Safetyism is a menace to family life

A mother in Texas was arrested for letting her eight-year-old walk home alone.

Laurie Wastell

Topics Politics USA

A mother in Texas has narrowly escaped a spell in prison. Her crime? One of her children was seen walking home alone. Seriously.

Lenore Skenazy, journalist and founder of Free-Range Kids, broke the news of this case in Reason magazine last month. In October 2021, on the way home from karate one afternoon, Heather Wallace’s oldest son, eight-year-old Aiden, was ‘driving his two brothers crazy in the car’. So Wallace stopped the car and asked Aiden to walk the rest of the way alone. The journey was only half a mile in a quiet suburban neighbourhood in Texas, one which Aiden had walked many times before. In other words, this was an ordinary day for a parent with three young boys.

But after a neighbour called the police, reporting – shock horror – a boy walking outside alone, Wallace ended up being arrested for child endangerment. She was handcuffed and then thrown in a jail cell.

In Texas, the minimum penalty for child endangerment is two years in jail – the maximum is 20. Unwilling to risk a trial, Wallace took a plea bargain. She was spared prison, on the condition that she complete a ‘pre-trial diversion programme’. This consisted of 65 hours of community service, random drug tests, as well as having to write an essay demonstrating her remorse.

Ironically, because she was unable to afford a babysitter, Wallace was often forced to leave her children alone in order to complete the community-service programme.

As a result of her brush with the law, Wallace had to resign from her job as a paediatric sleep consultant. Because of the charges, she can never work with children again.

Wallace’s shocking case is by no means an isolated one. In the US today, ordinary parenting is all too often being treated as criminal behaviour. Skenazy has documented a litany of similar cases in recent years. Mothers have been criminalised in the US for allowing a 14-year-old to babysit her younger siblings, leaving toddlers in a car while picking up a cake and leaving a 14-year-old at home alone.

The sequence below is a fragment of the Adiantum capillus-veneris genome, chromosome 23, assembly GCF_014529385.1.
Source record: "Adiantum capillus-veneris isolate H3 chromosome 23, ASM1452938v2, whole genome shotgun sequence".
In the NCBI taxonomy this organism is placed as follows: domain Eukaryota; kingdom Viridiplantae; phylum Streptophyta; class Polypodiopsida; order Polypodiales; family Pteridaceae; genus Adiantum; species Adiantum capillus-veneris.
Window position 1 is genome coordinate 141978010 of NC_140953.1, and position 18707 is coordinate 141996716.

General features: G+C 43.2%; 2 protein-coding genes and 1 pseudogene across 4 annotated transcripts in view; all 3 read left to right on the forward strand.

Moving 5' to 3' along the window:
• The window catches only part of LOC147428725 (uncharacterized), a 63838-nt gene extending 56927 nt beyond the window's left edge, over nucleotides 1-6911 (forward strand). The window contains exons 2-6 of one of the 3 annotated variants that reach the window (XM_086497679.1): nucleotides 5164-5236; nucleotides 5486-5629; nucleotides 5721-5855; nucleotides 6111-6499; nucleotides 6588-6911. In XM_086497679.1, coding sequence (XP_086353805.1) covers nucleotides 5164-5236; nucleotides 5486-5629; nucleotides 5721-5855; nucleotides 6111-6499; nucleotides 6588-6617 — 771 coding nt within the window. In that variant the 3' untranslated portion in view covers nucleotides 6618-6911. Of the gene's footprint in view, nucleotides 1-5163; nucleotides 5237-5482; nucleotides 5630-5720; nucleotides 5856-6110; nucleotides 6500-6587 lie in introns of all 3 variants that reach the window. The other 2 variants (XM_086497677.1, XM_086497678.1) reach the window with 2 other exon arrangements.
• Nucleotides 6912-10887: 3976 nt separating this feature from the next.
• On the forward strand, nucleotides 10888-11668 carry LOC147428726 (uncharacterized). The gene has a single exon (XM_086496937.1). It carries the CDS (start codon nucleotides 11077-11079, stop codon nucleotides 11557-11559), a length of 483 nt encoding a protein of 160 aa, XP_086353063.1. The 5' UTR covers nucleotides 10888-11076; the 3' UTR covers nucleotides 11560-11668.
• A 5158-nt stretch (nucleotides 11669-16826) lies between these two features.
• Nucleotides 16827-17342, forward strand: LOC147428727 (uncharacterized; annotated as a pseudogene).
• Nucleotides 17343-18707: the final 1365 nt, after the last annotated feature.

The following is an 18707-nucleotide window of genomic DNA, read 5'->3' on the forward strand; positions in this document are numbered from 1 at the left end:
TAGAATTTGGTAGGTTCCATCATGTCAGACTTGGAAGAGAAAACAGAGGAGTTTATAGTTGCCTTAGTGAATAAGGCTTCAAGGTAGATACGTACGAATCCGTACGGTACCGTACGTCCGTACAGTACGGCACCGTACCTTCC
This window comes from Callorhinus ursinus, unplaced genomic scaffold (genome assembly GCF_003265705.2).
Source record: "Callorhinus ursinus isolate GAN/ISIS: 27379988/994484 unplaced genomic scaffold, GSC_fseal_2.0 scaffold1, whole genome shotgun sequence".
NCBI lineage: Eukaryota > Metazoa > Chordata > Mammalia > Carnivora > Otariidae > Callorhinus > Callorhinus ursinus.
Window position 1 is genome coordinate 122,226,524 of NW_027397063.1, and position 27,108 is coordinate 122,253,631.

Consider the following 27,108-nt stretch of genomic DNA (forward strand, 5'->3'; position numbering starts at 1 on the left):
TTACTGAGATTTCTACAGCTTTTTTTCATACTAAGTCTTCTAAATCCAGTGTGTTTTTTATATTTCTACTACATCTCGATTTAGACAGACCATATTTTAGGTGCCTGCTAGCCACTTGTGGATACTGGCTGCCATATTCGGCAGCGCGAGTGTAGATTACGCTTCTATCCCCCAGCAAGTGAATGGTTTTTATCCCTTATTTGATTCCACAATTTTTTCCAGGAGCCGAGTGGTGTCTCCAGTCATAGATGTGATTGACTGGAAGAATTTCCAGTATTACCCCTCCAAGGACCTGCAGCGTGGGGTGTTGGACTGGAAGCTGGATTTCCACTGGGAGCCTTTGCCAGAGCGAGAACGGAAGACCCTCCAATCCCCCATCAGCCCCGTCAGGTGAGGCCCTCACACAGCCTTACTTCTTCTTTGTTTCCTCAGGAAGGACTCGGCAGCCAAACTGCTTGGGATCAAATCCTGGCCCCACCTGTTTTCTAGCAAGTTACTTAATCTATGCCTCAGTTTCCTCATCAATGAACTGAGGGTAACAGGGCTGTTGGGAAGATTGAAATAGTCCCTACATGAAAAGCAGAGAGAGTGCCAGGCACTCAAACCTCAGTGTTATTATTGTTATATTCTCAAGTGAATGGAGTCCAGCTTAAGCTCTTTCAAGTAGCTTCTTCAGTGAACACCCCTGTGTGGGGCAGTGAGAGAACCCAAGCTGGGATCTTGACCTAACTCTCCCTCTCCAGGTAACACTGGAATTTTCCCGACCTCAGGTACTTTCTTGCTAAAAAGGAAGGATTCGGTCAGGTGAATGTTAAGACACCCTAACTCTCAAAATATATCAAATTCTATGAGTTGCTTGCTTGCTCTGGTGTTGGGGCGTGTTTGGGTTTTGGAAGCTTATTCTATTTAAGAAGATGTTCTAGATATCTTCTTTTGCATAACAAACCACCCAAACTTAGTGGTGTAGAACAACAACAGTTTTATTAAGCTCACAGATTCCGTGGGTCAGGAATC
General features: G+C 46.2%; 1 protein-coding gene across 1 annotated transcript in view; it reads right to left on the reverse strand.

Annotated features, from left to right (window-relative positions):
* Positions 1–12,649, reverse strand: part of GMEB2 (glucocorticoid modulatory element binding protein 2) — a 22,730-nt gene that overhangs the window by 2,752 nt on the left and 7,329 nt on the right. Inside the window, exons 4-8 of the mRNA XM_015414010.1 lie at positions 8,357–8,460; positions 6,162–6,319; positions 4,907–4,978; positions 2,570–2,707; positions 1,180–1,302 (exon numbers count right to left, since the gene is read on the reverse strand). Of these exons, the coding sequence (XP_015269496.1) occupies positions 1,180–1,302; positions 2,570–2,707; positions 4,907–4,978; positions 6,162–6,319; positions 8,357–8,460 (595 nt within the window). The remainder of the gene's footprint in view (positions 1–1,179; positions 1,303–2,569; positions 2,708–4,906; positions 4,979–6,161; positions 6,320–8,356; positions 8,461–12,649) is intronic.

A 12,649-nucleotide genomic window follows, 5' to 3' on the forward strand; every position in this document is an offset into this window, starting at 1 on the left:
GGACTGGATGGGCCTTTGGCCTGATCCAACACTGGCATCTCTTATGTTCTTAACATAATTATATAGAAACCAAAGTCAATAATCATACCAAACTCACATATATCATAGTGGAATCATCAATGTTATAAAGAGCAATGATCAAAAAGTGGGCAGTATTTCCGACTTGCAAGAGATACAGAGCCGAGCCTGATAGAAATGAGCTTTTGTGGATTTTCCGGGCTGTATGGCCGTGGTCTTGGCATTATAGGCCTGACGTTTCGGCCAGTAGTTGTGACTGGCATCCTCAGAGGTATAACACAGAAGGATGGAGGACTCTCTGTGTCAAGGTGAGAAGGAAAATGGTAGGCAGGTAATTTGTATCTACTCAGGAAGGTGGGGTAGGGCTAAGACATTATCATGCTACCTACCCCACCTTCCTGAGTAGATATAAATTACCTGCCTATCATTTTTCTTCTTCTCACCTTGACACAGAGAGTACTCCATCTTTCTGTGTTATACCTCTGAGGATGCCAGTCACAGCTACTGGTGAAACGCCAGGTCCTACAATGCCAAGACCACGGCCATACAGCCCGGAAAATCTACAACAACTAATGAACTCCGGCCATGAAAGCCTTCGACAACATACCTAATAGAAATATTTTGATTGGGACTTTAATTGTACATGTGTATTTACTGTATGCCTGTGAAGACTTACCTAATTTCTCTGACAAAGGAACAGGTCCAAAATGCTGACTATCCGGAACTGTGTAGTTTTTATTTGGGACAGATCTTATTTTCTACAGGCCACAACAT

In some cases, parents can be found not guilty of child endangerment by the courts, only to find themselves on a registry of child abusers, affecting their future employment.

What is driving the criminalisation of parents is a pervasive attitude of safetyism, combined with overzealous law enforcement and stringent child-abuse legislation. This means that even the tiniest parenting misstep – or even, in many cases, totally unobjectionable behaviour – ends up being treated as evidence of criminal neglect and abuse.

The authorities’ eagerness to paint parents as brazenly neglectful betrays a dismal view of ordinary families. None of these mothers was actually neglecting her children. All of them were just juggling the everyday struggles of raising kids, and allowing them to do things on their own – such as walking a short distance home – that would have been seen as normal just a few decades ago.

What’s clear, beyond doubt, is that the heavy-handed treatment of parents is not fuelled by concern about children. It is the logical outcome of a worldview that treats parental authority as secondary to expert credentials, in which stringent laws override common sense, and in which parents are treated with permanent suspicion.

We must stop criminalising parents. We must reject safetyism. And we must reject the view that the state knows best when it comes to raising children.

Laurie Wastell is an intern at spiked.

Picture by: Getty.

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Topics Politics USA


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